Equity index futures are very popular in the futures markets, and the E-mini S&P 500 future is one of the most widely traded equity futures contracts. They are about the most efficient, liquid, and cost-effective ways to gain market exposure to the U.S. broad stock market index.
Not only are the E-mini S&P 500 futures contracts cash-settled but they also provide fund managers and investors with a viable way to hedge their exposure in the U.S. stock market. The contracts are favorite for equity index futures traders. Through those contracts, international investors can gain access to the U.S. stock market without really owning the individual company stocks.
|E-mini S&P 500 Futures Contract Specifications|
$50 x S&P 500 Index
March, June, September, December
Sun - Fri 5:00p.m. - 4:00p.m. CT with a trading halt between 3:15p.m. - 3:30p.m. Maintenance period is Mon - Thurs 4:00p.m. - 5:00p.m.
Last Trading Day
Third Friday of Contract Month
What Is the S&P 500 Index?
Also known by its full name, Standard & Poor’s 500 Index, the S&P 500 is a stock market index for the U.S. stock market. It is a market-capitalization-weighted index that includes the 500 largest publicly traded companies in the U.S. market. The index is one of the most commonly followed equity indexes and is usually considered the best representation of the U.S. stock market.
First calculated in 1926 as a 90-stock index computed by the Standard Statistics Company, the index became Standard and Poor’s Index when Poor’s Publishing merged with Standard Statistics Company to form Standard & Poor’s in 1941. The Index was expanded to its current 500 companies and was renamed the S&P 500 Index in March 1957. Now, it is published and maintained by the S&P Dow Jones Indices LLC.
Since the S&P 500 is a capitalization-weighted index, companies with larger market capitalizations contribute more to the index. In fact, the 10 largest companies in the index account for about 21.8% of the performance of the index.
The index is popularly used as an indicator of the direction of the U.S. stock market. Many financial products that track the S&P 500 Index have been created, such as index funds, exchange-traded funds, and futures contracts, including the E-mini S&P 500 futures.
What Are E-mini S&P 500 Futures?
Futures are financial contracts that obligate the buyer to purchase, and the seller to sell, the underlying asset, such as a physical commodity or a financial instrument, at a predetermined future date and price. A futures contract specifies the quality and quantity of the underlying asset. It is standardized to facilitate trading on a futures exchange. While some futures contracts may be settled by physical delivery of the asset, others are settled in cash.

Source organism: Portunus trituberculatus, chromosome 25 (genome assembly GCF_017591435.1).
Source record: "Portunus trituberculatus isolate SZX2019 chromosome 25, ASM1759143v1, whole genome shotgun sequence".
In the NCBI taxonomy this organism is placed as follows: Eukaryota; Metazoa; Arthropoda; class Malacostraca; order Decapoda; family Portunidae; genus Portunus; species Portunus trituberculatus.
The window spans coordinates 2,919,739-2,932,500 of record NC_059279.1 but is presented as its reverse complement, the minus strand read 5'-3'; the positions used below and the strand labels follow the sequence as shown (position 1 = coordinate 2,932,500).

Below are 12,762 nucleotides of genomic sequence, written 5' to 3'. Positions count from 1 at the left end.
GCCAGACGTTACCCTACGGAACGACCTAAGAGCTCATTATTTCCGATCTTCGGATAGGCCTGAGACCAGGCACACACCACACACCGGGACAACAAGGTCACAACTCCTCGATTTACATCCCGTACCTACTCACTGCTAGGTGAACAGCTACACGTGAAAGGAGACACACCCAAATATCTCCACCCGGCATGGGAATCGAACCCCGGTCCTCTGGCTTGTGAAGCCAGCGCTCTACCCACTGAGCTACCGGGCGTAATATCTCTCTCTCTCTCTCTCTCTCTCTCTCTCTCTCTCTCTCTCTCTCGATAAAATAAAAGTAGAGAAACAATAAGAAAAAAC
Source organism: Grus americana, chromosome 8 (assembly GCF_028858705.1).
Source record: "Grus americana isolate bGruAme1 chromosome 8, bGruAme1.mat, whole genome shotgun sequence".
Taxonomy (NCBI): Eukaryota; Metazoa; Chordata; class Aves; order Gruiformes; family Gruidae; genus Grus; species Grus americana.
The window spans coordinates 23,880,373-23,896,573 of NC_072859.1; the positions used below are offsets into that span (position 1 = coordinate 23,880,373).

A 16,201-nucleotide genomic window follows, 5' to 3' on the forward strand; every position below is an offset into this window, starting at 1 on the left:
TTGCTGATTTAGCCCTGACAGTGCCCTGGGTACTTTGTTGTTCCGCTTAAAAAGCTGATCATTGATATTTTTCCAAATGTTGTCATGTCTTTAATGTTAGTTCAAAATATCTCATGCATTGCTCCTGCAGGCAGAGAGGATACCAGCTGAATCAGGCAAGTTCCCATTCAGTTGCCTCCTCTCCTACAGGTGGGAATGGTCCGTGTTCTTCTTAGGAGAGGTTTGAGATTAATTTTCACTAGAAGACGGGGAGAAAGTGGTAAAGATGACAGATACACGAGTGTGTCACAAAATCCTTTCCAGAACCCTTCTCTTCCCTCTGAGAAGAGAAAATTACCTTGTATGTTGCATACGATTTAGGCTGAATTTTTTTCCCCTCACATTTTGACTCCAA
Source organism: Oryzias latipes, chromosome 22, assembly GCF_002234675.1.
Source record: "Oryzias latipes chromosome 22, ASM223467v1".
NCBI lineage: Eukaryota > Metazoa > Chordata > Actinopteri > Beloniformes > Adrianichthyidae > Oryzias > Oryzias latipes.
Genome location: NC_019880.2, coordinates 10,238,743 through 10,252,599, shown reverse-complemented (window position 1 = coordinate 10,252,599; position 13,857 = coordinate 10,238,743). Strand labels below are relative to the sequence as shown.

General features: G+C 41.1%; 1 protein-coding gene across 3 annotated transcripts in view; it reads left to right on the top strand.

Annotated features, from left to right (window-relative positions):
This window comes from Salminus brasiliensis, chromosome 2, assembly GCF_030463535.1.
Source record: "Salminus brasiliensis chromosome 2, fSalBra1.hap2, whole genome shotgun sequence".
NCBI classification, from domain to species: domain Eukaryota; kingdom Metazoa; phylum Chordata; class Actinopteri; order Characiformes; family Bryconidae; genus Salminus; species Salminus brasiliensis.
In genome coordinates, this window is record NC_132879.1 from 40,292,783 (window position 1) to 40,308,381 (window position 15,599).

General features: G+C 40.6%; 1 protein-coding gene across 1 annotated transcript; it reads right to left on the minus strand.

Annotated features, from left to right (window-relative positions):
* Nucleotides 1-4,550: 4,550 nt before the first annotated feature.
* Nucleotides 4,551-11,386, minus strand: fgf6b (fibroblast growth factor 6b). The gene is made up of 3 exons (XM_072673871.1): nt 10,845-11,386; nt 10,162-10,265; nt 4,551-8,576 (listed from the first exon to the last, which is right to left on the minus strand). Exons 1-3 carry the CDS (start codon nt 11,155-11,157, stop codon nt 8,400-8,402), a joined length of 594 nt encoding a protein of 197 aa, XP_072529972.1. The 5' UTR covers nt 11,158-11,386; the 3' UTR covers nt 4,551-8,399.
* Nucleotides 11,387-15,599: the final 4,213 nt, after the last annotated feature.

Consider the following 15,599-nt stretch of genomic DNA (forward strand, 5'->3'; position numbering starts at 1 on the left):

The S&P 500 futures is an equity index futures in which the underlying asset is the S&P 500 Index. It is a cash-settled contract in which the trading parties make or receive payment of the value of the underlying index product on a future date, at an already agreed pricing model.
The E-mini S&P 500 futures are a type of the S&P 500 futures, which trade only on the Globex electronic trading platform and are worth one-fifth of the value of the standard S&P 500 futures contract. Obviously, the ‘E’ in the E-mini stands for electronically traded, while the ‘mini’ stands for a fraction of the standard contract. There are E-mini contracts for a variety of other equity index futures, such as the Russell 2000, Nasdaq 100, and the S&P MidCap 400.
A Smaller Contract
The E-mini S&P 500 was introduced on September 9, 1997, as most small traders found the value of the standard S&P 500 contract to be too large for their trading capital. With the E-mini contracts, futures trading became accessible to more traders. Now, the E-mini S&P 500 futures have become the primary vehicle for trading the S&P 500 futures — its daily trading volume surpasses that of the standard S&P 500 futures contracts.
In 2015, the exchange developed a different way of determining the official closing value of the S&P 500 Index, known as the Basis Trade at Index Close (BTIC). BTIC enables market participants to trade the contracts at a basis to the official closing value of the index ahead of the actual cash market close. Later on, they launched the Trade at Cash Open (TACO), which allows a trader to execute a basis trade on E-mini S&P 500 futures relative to the day’s official cash index opening level, ahead of the market opening auction.